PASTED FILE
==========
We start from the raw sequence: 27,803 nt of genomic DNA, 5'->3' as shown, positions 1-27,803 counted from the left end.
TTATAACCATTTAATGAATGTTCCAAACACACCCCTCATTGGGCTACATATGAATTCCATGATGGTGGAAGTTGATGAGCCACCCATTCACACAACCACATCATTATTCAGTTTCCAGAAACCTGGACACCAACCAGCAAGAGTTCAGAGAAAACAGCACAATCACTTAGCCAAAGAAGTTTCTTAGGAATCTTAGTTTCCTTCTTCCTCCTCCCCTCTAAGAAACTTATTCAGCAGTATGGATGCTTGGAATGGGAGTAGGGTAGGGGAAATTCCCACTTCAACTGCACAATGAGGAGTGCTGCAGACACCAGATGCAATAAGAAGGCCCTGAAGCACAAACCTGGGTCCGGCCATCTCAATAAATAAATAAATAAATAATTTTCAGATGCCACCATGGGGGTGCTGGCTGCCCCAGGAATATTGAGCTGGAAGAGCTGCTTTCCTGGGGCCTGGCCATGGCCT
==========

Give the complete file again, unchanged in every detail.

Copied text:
We start from the raw sequence: 27,803 nt of genomic DNA, 5'->3' as shown, positions 1-27,803 counted from the left end.
TTATAACCATTTAATGAATGTTCCAAACACACCCCTCATTGGGCTACATATGAATTCCATGATGGTGGAAGTTGATGAGCCACCCATTCACACAACCACATCATTATTCAGTTTCCAGAAACCTGGACACCAACCAGCAAGAGTTCAGAGAAAACAGCACAATCACTTAGCCAAAGAAGTTTCTTAGGAATCTTAGTTTCCTTCTTCCTCCTCCCCTCTAAGAAACTTATTCAGCAGTATGGATGCTTGGAATGGGAGTAGGGTAGGGGAAATTCCCACTTCAACTGCACAATGAGGAGTGCTGCAGACACCAGATGCAATAAGAAGGCCCTGAAGCACAAACCTGGGTCCGGCCATCTCAATAAATAAATAAATAAATAATTTTCAGATGCCACCATGGGGGTGCTGGCTGCCCCAGGAATATTGAGCTGGAAGAGCTGCTTTCCTGGGGCCTGGCCATGGCCT